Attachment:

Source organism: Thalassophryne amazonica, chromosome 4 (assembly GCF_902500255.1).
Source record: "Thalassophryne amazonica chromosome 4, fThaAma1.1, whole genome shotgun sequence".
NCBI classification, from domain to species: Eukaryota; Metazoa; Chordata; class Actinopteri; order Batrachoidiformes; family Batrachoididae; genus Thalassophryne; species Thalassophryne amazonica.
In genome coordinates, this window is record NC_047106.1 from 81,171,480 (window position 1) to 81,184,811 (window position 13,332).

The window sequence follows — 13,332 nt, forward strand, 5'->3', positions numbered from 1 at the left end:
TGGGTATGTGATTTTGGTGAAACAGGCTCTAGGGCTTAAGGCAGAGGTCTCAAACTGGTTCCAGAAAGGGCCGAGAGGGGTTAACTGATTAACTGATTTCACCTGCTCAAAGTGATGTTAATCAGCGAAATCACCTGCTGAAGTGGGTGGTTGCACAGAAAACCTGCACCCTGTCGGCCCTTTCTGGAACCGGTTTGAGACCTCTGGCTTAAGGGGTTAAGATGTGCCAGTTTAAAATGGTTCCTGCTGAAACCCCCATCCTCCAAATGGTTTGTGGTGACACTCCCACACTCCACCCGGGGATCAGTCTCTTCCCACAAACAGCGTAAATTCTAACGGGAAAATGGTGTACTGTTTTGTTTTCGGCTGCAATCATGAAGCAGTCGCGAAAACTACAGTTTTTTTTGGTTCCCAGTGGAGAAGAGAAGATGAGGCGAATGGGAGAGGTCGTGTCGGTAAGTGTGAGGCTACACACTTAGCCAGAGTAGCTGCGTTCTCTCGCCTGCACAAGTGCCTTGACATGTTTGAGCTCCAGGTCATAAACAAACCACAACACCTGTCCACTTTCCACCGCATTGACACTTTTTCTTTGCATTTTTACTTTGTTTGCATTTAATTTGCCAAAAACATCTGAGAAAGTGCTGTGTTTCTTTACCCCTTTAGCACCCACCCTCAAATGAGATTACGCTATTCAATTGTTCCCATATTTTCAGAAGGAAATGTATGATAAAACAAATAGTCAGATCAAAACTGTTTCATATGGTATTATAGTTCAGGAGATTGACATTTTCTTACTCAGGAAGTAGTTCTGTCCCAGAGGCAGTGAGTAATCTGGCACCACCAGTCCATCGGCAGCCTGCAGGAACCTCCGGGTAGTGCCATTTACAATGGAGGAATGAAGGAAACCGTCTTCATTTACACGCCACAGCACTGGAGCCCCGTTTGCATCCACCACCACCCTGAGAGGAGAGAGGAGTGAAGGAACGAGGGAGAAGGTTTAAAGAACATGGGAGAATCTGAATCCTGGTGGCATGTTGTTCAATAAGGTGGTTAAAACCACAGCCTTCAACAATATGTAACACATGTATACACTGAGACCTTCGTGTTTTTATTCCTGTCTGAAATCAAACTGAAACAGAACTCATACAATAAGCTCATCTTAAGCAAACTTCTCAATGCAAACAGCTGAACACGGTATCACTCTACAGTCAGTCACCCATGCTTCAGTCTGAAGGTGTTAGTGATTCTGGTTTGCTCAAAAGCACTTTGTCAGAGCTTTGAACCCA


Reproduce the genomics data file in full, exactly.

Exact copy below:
Source organism: Thalassophryne amazonica, chromosome 4 (assembly GCF_902500255.1).
Source record: "Thalassophryne amazonica chromosome 4, fThaAma1.1, whole genome shotgun sequence".
NCBI classification, from domain to species: Eukaryota; Metazoa; Chordata; class Actinopteri; order Batrachoidiformes; family Batrachoididae; genus Thalassophryne; species Thalassophryne amazonica.
In genome coordinates, this window is record NC_047106.1 from 81,171,480 (window position 1) to 81,184,811 (window position 13,332).

The window sequence follows — 13,332 nt, forward strand, 5'->3', positions numbered from 1 at the left end:
TGGGTATGTGATTTTGGTGAAACAGGCTCTAGGGCTTAAGGCAGAGGTCTCAAACTGGTTCCAGAAAGGGCCGAGAGGGGTTAACTGATTAACTGATTTCACCTGCTCAAAGTGATGTTAATCAGCGAAATCACCTGCTGAAGTGGGTGGTTGCACAGAAAACCTGCACCCTGTCGGCCCTTTCTGGAACCGGTTTGAGACCTCTGGCTTAAGGGGTTAAGATGTGCCAGTTTAAAATGGTTCCTGCTGAAACCCCCATCCTCCAAATGGTTTGTGGTGACACTCCCACACTCCACCCGGGGATCAGTCTCTTCCCACAAACAGCGTAAATTCTAACGGGAAAATGGTGTACTGTTTTGTTTTCGGCTGCAATCATGAAGCAGTCGCGAAAACTACAGTTTTTTTTGGTTCCCAGTGGAGAAGAGAAGATGAGGCGAATGGGAGAGGTCGTGTCGGTAAGTGTGAGGCTACACACTTAGCCAGAGTAGCTGCGTTCTCTCGCCTGCACAAGTGCCTTGACATGTTTGAGCTCCAGGTCATAAACAAACCACAACACCTGTCCACTTTCCACCGCATTGACACTTTTTCTTTGCATTTTTACTTTGTTTGCATTTAATTTGCCAAAAACATCTGAGAAAGTGCTGTGTTTCTTTACCCCTTTAGCACCCACCCTCAAATGAGATTACGCTATTCAATTGTTCCCATATTTTCAGAAGGAAATGTATGATAAAACAAATAGTCAGATCAAAACTGTTTCATATGGTATTATAGTTCAGGAGATTGACATTTTCTTACTCAGGAAGTAGTTCTGTCCCAGAGGCAGTGAGTAATCTGGCACCACCAGTCCATCGGCAGCCTGCAGGAACCTCCGGGTAGTGCCATTTACAATGGAGGAATGAAGGAAACCGTCTTCATTTACACGCCACAGCACTGGAGCCCCGTTTGCATCCACCACCACCCTGAGAGGAGAGAGGAGTGAAGGAACGAGGGAGAAGGTTTAAAGAACATGGGAGAATCTGAATCCTGGTGGCATGTTGTTCAATAAGGTGGTTAAAACCACAGCCTTCAACAATATGTAACACATGTATACACTGAGACCTTCGTGTTTTTATTCCTGTCTGAAATCAAACTGAAACAGAACTCATACAATAAGCTCATCTTAAGCAAACTTCTCAATGCAAACAGCTGAACACGGTATCACTCTACAGTCAGTCACCCATGCTTCAGTCTGAAGGTGTTAGTGATTCTGGTTTGCTCAAAAGCACTTTGTCAGAGCTTTGAACCCA